The issue of the validity of the medical efficacy of cannabis cannot be approached by patients, students, or physicians without a solid foundational knowledge of the chemical building blocks behind the mythical herb’s nuanced—and largely unresearched—interaction with the human body.
This article will review the fundamental molecular system behind the health benefits derived from what, for most of the 20th century’s era of cannabis prohibition, was referred to in North America as “marijuana” or “pot.”
“The endocannabinoid system exists throughout our body and serves as a control center. When the receptors are activated, the resulting chemical reaction optimizes the behavior of each cell. In the case of cancer, apoptosis…programmed death…results, while healthy cells are simultaneously protected.”
—Mara Gordon, medical cannabis researcher, 2018
To understand how and why cannabis and its constituent parts can do things like put Crohn’s Disease into remission or dramatically reduce the number of seizures suffered by an epilepsy patient, readers must first possess a solid understanding of the plant- and human-based elements of this mechanism and the basic manner in which they interact.
Readers and students shall gain an overview of the following elements:
- The Endocannabinoid System.
- CB1 and CB2 cellular receptors.
- The endocannabinoids anandamide and 2-arachidonoylglycerol.
- The phytocannabinoids tetrahydrocannabinol and cannabidiol.
- The role of homeostasis in health and wellness.
- Clinical Endocannabinoid Deficiency Syndrome.
The physiology of all mammals, not only humans, features something called the Endocannabinoid System, or ECS (also denoted as eCS). The ECS is a collection of microscopic receptors located on the surface of a wide variety of cell types within the body. This system of receptors blankets the cells of two main regions of the body: The Central Nervous System (CNS) and the immune system.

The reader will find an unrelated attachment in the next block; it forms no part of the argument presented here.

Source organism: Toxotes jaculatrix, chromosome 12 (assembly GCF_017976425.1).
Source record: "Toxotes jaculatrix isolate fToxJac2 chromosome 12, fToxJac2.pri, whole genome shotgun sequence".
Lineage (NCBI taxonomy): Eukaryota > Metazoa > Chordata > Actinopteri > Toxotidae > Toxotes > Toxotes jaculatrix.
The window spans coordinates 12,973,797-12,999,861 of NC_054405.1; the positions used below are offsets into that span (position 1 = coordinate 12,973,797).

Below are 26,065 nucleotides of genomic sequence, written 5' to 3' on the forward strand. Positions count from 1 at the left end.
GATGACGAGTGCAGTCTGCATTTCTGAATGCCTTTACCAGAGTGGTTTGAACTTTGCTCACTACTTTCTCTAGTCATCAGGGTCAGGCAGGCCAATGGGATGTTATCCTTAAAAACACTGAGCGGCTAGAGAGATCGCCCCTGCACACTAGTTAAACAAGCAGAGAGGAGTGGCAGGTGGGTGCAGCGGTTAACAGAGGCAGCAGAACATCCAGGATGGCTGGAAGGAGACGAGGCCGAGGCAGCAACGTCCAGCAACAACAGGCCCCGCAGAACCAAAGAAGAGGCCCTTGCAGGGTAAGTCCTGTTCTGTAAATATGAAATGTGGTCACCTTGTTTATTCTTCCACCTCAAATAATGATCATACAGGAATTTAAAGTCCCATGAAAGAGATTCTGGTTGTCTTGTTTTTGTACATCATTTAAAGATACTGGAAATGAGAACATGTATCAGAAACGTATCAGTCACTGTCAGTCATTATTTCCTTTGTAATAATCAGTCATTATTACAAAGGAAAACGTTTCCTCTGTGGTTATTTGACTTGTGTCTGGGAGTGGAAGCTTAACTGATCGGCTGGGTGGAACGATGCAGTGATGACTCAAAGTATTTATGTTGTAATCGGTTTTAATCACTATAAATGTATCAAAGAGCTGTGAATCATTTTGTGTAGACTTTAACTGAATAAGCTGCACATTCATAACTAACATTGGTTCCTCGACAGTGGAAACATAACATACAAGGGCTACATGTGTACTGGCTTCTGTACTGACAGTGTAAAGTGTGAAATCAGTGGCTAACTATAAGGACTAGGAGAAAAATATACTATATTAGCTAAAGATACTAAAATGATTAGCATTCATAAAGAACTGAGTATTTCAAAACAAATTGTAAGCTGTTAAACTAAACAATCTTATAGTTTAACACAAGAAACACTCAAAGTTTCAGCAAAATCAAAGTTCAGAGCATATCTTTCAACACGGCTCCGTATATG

Two types of ECS receptors have been discovered to date: CB1 and CB2. Other receptors, such as GPR55, have been credibly theorized, but not yet proven. While both receptor types are found throughout all regions of the body, CB1 is concentrated in the CNS (the brain and spinal cord), while CB2 receptors are found mostly within the organs and tissues of the immune system that are located throughout the body.
Considered in a vacuum, the ECS alone is like a sports car lacking a driver. Only a very limited set of molecules are permitted to fit into its specialized receptors. These chemicals, called cannabinoids, can be obtained from two sources: One’s own body or an outside plant source such as the cannabis herb. Cannabinoids produced within the body are known as endocannabinoids, while those obtained from plants are labeled phytocannabinoids.
First discovered in 1940 by Roger Adams in the United States and again in 1964 by Dr. Raphael Mechoulam in Israel, cannabinoids have been found to work synergistically with the human body and, more specifically, the ECS.
Anandamide and 2-arachidonoylglycerol (2-AG) are the major endocannabinoids manufactured by the human body. The most common phytocannabinoids available from cannabis are tetrahydrocannabinol (THC) and cannabidiol (CBD). While these are the most abundant in most strains of cannabis, dozens of other phytocannabinoids may be present, including:
- Tetrahydrocannabivarin (THCv): Acts as an appetite suppressant, is helpful for some diabetics, and is more common in sativa strains.